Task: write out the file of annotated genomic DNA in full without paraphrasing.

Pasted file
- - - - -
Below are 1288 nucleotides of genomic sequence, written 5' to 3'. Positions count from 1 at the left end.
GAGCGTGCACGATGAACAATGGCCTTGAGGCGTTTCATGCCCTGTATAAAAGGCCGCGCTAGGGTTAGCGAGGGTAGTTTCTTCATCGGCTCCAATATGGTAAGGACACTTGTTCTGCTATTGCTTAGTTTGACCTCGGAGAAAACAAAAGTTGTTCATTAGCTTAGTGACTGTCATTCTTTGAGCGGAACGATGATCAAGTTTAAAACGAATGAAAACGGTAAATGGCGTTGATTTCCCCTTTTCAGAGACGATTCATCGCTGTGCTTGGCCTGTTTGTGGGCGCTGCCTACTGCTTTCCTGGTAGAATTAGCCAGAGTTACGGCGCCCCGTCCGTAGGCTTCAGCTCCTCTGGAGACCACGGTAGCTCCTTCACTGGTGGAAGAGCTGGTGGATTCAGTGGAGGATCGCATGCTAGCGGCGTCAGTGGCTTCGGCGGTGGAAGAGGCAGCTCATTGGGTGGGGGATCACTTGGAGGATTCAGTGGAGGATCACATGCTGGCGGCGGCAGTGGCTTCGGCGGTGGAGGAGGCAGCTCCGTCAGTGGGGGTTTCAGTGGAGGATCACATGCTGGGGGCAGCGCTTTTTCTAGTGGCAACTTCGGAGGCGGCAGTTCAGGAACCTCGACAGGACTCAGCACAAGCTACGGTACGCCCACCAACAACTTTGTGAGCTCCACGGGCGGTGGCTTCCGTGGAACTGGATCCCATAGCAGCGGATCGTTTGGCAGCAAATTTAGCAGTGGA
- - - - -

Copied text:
Below are 1288 nucleotides of genomic sequence, written 5' to 3'. Positions count from 1 at the left end.
GAGCGTGCACGATGAACAATGGCCTTGAGGCGTTTCATGCCCTGTATAAAAGGCCGCGCTAGGGTTAGCGAGGGTAGTTTCTTCATCGGCTCCAATATGGTAAGGACACTTGTTCTGCTATTGCTTAGTTTGACCTCGGAGAAAACAAAAGTTGTTCATTAGCTTAGTGACTGTCATTCTTTGAGCGGAACGATGATCAAGTTTAAAACGAATGAAAACGGTAAATGGCGTTGATTTCCCCTTTTCAGAGACGATTCATCGCTGTGCTTGGCCTGTTTGTGGGCGCTGCCTACTGCTTTCCTGGTAGAATTAGCCAGAGTTACGGCGCCCCGTCCGTAGGCTTCAGCTCCTCTGGAGACCACGGTAGCTCCTTCACTGGTGGAAGAGCTGGTGGATTCAGTGGAGGATCGCATGCTAGCGGCGTCAGTGGCTTCGGCGGTGGAAGAGGCAGCTCATTGGGTGGGGGATCACTTGGAGGATTCAGTGGAGGATCACATGCTGGCGGCGGCAGTGGCTTCGGCGGTGGAGGAGGCAGCTCCGTCAGTGGGGGTTTCAGTGGAGGATCACATGCTGGGGGCAGCGCTTTTTCTAGTGGCAACTTCGGAGGCGGCAGTTCAGGAACCTCGACAGGACTCAGCACAAGCTACGGTACGCCCACCAACAACTTTGTGAGCTCCACGGGCGGTGGCTTCCGTGGAACTGGATCCCATAGCAGCGGATCGTTTGGCAGCAAATTTAGCAGTGGA